Information on our country parks and local nature reserves

We are lucky to have some beautiful natural places to visit in Colchester and the surrounding area. We invite visitors to come and enjoy these places. The countryside code is your guide to enjoying our parks and waterways, coast and countryside in a respectable way.

View The Countryside Code  

If you are visiting the coast, read the Marine and coastal wildlife code to help you minimise disturbance to wildlife when you visit.  

Prohibited activities    

To help protect our country parks and nature reserves the following activities are not permitted across all sites. Additional activities may be prohibited at specific sites, you can check site signage for more information.  

  • No camping 
  • No fires 
  • No BBQ’s 
  • No quad bikes or motorbikes 
  • No littering or fly tipping (including garden waste) 
  • No hunting and trapping 
  • No metal detecting 
  • No drones without permission 
  • No horse riding (except on bridle ways and permissive bridle ways) 
Find out more about keeping safe and what you can do to help stop anti-social behaviour by visting our community safety pages, or Essex Police

Dog Walking Code of Conduct 

What is the Code of Conduct? 

It is a set of guidelines, that if followed will ensure that our nature reserves and country parks stay a pleasant, safe and enjoyable place for all visitors.   

We all have a responsibility to protect our green spaces now and for future generations. Dogs are good companions, but remember that they can disturb birds, wildlife and other people enjoying the place you are visiting -  make sure you do not harm any animals, birds, plants, or trees and leave no trace of your visit.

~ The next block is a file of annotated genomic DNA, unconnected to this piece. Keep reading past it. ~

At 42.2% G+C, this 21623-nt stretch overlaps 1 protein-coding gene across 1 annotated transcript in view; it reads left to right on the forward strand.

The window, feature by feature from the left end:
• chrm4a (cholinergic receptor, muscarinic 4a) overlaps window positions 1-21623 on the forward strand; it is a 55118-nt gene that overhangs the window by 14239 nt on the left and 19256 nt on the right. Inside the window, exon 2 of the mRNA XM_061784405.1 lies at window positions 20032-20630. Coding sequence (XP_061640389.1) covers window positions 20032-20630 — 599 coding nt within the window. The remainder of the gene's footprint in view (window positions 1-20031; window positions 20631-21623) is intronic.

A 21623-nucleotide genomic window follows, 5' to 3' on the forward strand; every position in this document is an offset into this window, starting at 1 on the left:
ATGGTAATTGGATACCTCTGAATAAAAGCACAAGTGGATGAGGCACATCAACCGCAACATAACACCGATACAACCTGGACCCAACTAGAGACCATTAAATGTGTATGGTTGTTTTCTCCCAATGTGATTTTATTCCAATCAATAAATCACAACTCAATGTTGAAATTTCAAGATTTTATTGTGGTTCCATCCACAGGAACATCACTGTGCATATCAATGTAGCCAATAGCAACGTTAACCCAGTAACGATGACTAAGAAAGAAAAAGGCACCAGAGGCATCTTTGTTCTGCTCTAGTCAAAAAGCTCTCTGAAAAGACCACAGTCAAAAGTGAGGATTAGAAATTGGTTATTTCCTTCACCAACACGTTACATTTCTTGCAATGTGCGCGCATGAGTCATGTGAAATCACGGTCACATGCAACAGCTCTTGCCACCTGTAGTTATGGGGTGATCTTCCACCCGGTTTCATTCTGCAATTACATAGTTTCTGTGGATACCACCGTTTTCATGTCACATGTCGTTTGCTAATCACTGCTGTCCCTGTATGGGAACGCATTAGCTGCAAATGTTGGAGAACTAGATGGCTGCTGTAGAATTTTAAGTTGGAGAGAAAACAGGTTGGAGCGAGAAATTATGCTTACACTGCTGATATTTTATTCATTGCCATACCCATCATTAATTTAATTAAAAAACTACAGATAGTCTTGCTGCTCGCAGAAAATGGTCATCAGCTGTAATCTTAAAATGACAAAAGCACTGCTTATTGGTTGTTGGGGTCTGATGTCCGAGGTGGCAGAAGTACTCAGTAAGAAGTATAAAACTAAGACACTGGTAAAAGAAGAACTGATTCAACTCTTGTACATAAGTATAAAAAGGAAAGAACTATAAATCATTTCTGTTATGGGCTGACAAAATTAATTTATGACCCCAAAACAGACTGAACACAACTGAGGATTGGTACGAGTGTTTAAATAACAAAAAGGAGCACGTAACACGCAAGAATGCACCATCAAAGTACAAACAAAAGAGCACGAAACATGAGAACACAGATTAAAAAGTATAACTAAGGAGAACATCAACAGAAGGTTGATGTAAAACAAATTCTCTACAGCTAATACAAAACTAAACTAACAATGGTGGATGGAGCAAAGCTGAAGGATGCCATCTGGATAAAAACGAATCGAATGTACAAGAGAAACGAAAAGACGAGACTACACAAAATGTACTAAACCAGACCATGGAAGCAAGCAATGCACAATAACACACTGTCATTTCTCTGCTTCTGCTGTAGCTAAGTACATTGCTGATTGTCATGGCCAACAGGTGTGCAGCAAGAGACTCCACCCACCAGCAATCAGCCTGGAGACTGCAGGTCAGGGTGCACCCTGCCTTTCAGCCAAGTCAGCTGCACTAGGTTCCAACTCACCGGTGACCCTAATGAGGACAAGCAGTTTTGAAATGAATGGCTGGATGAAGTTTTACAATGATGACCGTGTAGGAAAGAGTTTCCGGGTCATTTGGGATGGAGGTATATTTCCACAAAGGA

Our sites are popular with people for many different reasons, walkers, joggers, volunteer groups, school groups, cyclists and anglers may startle your dog or be startled by your dog. 

You must keep dogs under effective control when approaching these groups.You should put your dog on a lead if it fails to come back promptly on command or if it has a tendency to chase wildlife.  Always be aware of what your dog is doing, be confident it will return to you promptly on command and keep it in sight at all times.  

  • Make sure your dog has an ID collar on at all times  
  • Don't assume that everyone likes dogs (many people are fearful of dogs).
  • As a dog owner you have a responsibility to ensure that your pet does not cause a nuisance or danger to others, livestock, horses and wildlife.  Keep your dog on a lead around livestock including horses.
  • Keep your dog in sight as a dog out of sight may be a dog out of control.
  • Owners are required by law to clear up after their dogs in public areas, always make sure you have a suitable bag with you. You can report dog fouling
  • Respect the local community and other people enjoying the outdoors. 
  • Follow The Countryside Code of Conduct

Dogs need to be well socialised and trained from an early age, making sure they are safe and well behaved with people and other animals. Attending a training class and being consistent with training will help you raise a well-behaved dog.  If you believe your dog would benefit from training, contact your vet.   

 To keep your dog safe, the 5 basic commands they should know are:

  • sit
  • down
  • stay
  • come
  • heel 

You should always check site signage for additional site-specific information on dog walking.

Find out more about dog walking at High Woods Country Park 

Scheduled Ancient Monuments (SAM’s)